The Survivors Network of those Abused by Priests (SNAP) worries the Diocese filing for bankruptcy means survivors will get much lower settlement payments.

SACRAMENTO, Calif. — The Catholic Diocese of Sacramento filed for Chapter 11 bankruptcy Monday in federal court. That’s in the wake of more than 250 lawsuits alleging sexual abuse by priests and other church leaders in recent decades, stretching back to the 1950s.

ABC10 spoke with an abuse survivor and asked the Diocese what Monday’s bankruptcy filing means for the church.

Dorothy Small has reminders of faith decorating her Woodland living room.

“This Easter was so intensely personal,” she told ABC10. “I love the beauty of the celebration, the beauty of the mass.”

It has taken years, but Small now feels comfortable returning to the Catholic Church — albeit, a different church community than the one where she experienced abuse.

“Then came that priest, and I sensed that something wasn’t right,” she said, recalling when a new priest came to lead the church she was attending about a decade ago.

Small was an adult when her abuse happened. She says a priest groomed, manipulated and sexually abused her spanning from 2014 to 2016.

She eventually sued the Diocese of Sacramento and won a $200,000 settlement, keeping $120,000 after attorney fees.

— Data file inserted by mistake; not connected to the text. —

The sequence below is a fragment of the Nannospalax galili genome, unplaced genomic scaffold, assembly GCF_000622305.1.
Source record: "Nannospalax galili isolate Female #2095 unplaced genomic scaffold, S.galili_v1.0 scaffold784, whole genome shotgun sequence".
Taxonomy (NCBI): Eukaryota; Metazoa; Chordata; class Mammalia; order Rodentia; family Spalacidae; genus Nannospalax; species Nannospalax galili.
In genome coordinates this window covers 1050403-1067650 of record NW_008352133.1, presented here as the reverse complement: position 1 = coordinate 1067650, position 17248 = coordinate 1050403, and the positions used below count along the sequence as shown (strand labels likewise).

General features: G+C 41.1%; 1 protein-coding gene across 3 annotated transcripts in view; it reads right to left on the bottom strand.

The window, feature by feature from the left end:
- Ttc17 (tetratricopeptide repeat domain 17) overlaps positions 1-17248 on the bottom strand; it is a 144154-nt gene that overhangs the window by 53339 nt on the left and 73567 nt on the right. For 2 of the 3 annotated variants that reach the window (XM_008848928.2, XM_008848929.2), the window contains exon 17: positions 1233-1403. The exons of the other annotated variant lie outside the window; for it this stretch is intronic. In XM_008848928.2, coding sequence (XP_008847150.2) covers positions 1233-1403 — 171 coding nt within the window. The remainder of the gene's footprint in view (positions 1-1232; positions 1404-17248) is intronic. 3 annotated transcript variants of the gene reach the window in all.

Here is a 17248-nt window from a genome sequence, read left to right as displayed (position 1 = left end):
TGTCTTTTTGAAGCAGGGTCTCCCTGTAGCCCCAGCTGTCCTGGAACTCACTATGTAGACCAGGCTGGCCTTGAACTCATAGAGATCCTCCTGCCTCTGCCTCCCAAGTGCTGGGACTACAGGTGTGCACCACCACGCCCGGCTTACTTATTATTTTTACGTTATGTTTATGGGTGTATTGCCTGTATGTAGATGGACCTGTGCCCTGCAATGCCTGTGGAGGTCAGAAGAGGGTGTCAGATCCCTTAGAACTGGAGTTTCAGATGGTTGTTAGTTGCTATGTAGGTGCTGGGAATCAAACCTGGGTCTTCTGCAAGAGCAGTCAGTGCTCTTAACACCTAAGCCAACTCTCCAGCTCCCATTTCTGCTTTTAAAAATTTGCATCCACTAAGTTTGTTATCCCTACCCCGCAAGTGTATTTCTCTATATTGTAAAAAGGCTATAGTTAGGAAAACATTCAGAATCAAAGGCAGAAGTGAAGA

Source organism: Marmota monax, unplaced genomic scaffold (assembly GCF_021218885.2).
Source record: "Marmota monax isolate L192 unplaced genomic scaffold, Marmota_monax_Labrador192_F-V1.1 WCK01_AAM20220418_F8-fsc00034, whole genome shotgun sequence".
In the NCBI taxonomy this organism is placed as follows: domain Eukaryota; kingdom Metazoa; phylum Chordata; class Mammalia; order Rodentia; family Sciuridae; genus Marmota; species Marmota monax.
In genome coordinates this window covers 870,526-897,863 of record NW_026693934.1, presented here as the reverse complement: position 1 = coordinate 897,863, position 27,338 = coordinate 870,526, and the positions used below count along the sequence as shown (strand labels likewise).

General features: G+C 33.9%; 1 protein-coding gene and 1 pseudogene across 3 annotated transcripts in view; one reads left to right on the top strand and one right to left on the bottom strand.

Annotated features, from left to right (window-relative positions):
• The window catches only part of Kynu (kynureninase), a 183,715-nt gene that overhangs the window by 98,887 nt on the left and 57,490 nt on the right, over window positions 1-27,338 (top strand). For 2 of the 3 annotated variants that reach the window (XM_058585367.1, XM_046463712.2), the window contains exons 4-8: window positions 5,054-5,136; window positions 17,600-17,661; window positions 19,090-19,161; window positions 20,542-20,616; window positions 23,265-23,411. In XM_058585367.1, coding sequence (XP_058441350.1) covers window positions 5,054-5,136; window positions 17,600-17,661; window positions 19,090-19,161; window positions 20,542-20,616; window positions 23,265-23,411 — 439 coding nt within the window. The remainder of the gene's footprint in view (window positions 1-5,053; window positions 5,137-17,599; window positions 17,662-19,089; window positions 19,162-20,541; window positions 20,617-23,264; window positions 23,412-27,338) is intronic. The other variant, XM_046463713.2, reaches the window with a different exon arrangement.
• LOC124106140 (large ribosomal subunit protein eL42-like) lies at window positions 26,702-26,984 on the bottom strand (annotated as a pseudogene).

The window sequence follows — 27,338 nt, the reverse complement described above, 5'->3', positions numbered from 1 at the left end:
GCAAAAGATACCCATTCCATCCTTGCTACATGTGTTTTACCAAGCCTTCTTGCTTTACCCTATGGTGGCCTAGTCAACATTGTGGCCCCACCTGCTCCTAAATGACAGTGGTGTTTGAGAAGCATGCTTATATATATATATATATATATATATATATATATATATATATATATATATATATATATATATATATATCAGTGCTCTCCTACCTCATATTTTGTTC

“There is no dollar amount that is going to make up for the loss,” she said, of the trauma she went through in the wake of the abuse.

Small is now the Sacramento Area Volunteer Leader with SNAP, the Survivors Network of those Abused by Priests. It’s a group that advocates for survivors and works to hold abusers in the Catholic church accountable.

In 2019, California lawmakers passed a bill that lifted the statute of limitations for three years on child sexual abuse lawsuits. By the end of 2022, when that three-year window closed, survivors had filed more than 250 claims against the Diocese of Sacramento.

In a statement, Bishop Jaime Soto said, “It is the sickening sin of sexual abuse – and the failure of church leadership to address it appropriately – that brought us to this place. I must atone for these sins.”

He announced in December the Diocese planned on filing for Chapter 11 bankruptcy, and on Monday, it did.

Bishop Soto said, “There are many victim-survivors who have long suffered from the reprehensible sins committed against them. This reorganization process will allow me to respond to them as equitably as possible.”

SNAP disagrees, Small said.

“SNAP believes that there is another option,” she said, adding that the organization worries the Diocese declaring bankruptcy means survivors won’t get as much money.

“For years, (survivors) have lived with the pain. It also has jeopardized economic security and ability to earn income. There’s mental, spiritual and physical consequences of childhood sexual abuse and assault, which is turbo-charged when it happens in a spiritual, religious institution,” Small said.

ABC10 asked the Diocese for an interview Monday. A spokesperson said the bishop wasn’t available and pointed us to a statement on the Diocese website instead.

It says the bankruptcy process could take two to three years.

As far as Catholic schools, the Diocese of Sacramento says parishes and high schools are distinct financial and legal entities from the Diocese itself and will likely not be affected, though it all depends on how the federal judge eventually rules.

Diocese of Sacramento filing for bankruptcy, face 250 lawsuits alleging sexual abuse

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